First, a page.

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Carl Zeiss Meditec

CZM has a million reasons to smile

Sean Henahan

Posted: Friday, December 1, 2017

Steven Schallhorn MD

Carl Zeiss Meditec celebrated one million reasons to smile at the XXXV Congress of the ESCRS in Lisbon recently. The company announced that more than one million small incision lenticule extraction (SMILE) procedures have been performed worldwide.
SMILE is a minimally invasive corneal refractive procedure performed using the ZEISS VisuMax femtosecond laser. It is a flap-free approach in which a corneal lenticule is removed through a small incision. Purported advantages include improved corneal biomechanics, no concern about traumatic flap displacement, lower incidence of long-term dry eye, and less damage to corneal nerves.
The SMILE procedure is now being performed in 65 countries by more than 1,300 surgeons in over 700 clinics around the world. The procedure received US FDA approval in 2016 for use in the reduction or elimination of up to -8.00 dioptres of myopia, with -0.50D or less cylinder and MRSE -8.25D in patients who are at least 22 years of age. The SMILE FDA approval and first commercial treatments in the US (March 2017) were important steps because SMILE is now available in every major LVC market around the world.
“SMILE has been out for over 10 years now and there have been close to 500 peer-reviewed publications about the procedure in the literature. We have many long-term outcome studies, some with over seven years, that suggest good visual outcomes and stability for the treatment of myopia,” said Steven Schallhorn MD, Chief Medical Officer for Global Ophthalmic Devices at ZEISS, in an interview with EuroTimes.
Dr Schallhorn noted those involved in the development of SMILE were able to take advantage of many lessons learned during the evolution of LASIK. SMILE was first performed in 2007 by Professor Walter Sekundo and represents the first major advancement in laser vision correction since the 1990s. The experience with LASIK taught the importance of understanding the reasonable capabilities of the procedure, and, equally important, careful patient selection, he emphasised.
Several recent clinical studies, including some that were reported at the ESCRS Congress in Lisbon, concluded that SMILE was as safe, and as effective, as LASIK for the correction of myopia.
Current research is looking at the role of SMILE for the treatment of astigmatism in the US, as well as hyperopia and presbyopia. Some unique applications were also presented. For example, Dr Soosan Jacob demonstrated a new technique to treat limbal dermoids using SMILE during the Lisbon meeting. (1)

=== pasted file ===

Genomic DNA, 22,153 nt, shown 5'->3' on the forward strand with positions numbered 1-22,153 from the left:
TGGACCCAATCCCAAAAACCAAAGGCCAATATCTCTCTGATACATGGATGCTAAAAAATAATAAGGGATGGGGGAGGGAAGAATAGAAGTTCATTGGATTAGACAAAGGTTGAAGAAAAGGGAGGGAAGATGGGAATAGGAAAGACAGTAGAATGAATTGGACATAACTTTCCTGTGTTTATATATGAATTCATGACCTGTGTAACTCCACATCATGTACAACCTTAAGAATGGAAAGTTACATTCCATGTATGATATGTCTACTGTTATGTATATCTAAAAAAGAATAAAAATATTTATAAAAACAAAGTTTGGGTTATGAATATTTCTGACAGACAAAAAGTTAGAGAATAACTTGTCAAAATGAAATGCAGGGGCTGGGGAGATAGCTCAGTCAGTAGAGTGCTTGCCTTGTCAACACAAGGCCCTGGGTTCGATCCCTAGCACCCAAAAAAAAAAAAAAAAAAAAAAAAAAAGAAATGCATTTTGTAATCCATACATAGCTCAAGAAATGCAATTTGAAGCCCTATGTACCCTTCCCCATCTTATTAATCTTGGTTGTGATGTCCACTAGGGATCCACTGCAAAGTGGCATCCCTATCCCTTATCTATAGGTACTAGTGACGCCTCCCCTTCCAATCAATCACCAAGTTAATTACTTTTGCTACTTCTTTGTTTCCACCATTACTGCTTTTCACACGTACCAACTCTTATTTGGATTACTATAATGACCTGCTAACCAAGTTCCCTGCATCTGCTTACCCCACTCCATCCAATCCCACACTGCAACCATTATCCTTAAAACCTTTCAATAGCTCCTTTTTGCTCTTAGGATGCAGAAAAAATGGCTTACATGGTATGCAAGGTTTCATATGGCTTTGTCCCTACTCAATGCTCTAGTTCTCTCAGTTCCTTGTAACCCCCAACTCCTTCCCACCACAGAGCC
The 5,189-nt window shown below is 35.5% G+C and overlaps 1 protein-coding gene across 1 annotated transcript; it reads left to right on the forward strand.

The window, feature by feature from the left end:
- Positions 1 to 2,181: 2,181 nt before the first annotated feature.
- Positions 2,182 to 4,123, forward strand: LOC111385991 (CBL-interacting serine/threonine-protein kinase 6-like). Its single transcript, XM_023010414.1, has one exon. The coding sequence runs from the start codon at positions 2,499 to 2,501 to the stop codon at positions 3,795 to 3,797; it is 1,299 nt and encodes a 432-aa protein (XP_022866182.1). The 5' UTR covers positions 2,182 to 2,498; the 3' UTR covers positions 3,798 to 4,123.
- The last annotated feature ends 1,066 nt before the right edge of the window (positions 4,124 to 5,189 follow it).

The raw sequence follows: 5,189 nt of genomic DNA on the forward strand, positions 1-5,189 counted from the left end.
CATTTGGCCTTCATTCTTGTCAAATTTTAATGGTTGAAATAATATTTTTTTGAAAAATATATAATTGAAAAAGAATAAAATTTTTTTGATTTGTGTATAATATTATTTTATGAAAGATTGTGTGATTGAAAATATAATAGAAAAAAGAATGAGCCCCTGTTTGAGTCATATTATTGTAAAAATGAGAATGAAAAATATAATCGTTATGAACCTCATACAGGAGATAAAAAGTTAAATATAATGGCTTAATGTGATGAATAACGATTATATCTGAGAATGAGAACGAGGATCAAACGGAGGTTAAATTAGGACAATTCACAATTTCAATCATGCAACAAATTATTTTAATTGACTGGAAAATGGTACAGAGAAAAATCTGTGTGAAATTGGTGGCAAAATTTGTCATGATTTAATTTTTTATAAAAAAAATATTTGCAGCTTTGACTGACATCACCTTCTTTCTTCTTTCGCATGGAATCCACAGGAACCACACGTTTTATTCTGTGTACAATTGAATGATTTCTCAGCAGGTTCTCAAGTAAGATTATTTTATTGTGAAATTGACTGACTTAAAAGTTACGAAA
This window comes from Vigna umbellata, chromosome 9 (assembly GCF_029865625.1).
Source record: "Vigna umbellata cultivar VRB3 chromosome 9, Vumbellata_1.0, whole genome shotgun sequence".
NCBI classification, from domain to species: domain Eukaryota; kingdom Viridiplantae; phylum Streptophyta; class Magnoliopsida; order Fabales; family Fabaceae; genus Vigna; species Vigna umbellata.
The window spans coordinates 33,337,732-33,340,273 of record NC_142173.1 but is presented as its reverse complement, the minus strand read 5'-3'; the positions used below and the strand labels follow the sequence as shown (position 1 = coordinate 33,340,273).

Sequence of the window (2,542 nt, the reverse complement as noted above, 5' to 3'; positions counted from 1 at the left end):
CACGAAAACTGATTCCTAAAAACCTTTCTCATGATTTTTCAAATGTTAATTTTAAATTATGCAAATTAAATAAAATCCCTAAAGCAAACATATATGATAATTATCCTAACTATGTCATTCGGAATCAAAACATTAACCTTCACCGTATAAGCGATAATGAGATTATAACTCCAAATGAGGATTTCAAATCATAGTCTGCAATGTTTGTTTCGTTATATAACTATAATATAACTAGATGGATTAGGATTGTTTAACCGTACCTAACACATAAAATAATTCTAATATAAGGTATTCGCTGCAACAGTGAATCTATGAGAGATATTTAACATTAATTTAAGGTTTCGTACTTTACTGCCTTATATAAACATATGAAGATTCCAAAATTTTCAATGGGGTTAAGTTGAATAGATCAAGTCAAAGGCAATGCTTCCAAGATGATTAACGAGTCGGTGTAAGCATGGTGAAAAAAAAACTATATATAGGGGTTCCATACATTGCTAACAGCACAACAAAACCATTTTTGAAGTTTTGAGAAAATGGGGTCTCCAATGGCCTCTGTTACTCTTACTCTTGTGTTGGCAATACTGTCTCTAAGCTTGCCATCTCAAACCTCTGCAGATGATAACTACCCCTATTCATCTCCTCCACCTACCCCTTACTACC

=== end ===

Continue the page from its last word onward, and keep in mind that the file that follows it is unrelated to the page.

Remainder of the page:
After SMILE was introduced by early adopters, this unique procedure is now available for the broad community of ophthalmologists. Anyone interested in performing SMILE must complete appropriate training courses and are encouraged to attend peer-to-peer meetings. Moreover, ZEISS provides clinical application support, helping doctors get through the learning curve of SMILE, with the goal of delivering superior visual outcomes. The company also offers marketing and practice development support, in which consultants offer suggestions on such things as improving patient communications.

AT LARA
Dr Schallhorn was also enthusiastic about the AT LARA, ZEISS’ entry in the extended depth of focus (EDoF) intraocular lens field.
“The AT LARA EDoF is a good fit for the lifestyle of many patients that we treat today. It reflects the need that active patients have for spectacle-free intermediate near vision, such as using a smartphone, tablet or computer, which is a different visual task than reading small print in a book. It’s easy to appreciate that this lifestyle trend will continue,” said Dr Schallhorn.
LARA is an acronym that lists the features of the EDoF lens.
The initial ‘L’ refers to the light bridge optic design of the lens. “This refers to the unique optical design that provides an extended range of focus, a broad depth of focus. It is, of course, much different than a monofocal lens, and a significant improvement over the traditional bifocal lens,” said Dr Schallhorn.
The first ‘A’ in the acronym stands for ‘aspheric’, as the optic of the IOL is optimised for neutral asphericity to improve the quality of vision.
The ‘R’ refers to reduced visual side-effects provided by the design of the lens. He explained that ZEISS engineers applied a specific manufacturing process for the lens. The patented smooth micro-phase technology allows it to produce transitional phase zones, which minimises light scatter.
The final ‘A’ refers to the advanced chromatic optics of the IOL. “Chromatic aberration is an issue with all types of lenses, especially multifocal IOLs. The optical engineers at ZEISS designed the lens to minimise chromatic aberration for better contrast sensitivity,” he explained.
The AT LARA also has a 360-degree sharp posterior edge to minimise posterior capsule opacification. It comes preloaded to improve workflow, so that efficiency and productivity go hand and hand with this lens, he added.
“We have great confidence that this lens will deliver what the optical engineers have designed it to do; that is, provide a broad range of focus with few visual symptoms.”
In addition to his duties at ZEISS, Dr Schallhorn continues to practise surgery. He trained as an F-14 naval fighter pilot and was TOPGUN instructor in the US Navy before earning his medical degree. He retired from the Navy in 2007, where he served as the Refractive Surgery Program Manager. He founded the US Department of Defence refractive surgery programme, which now includes more than 20 centres offering refractive surgery to active duty personnel.

(1) Off-label use.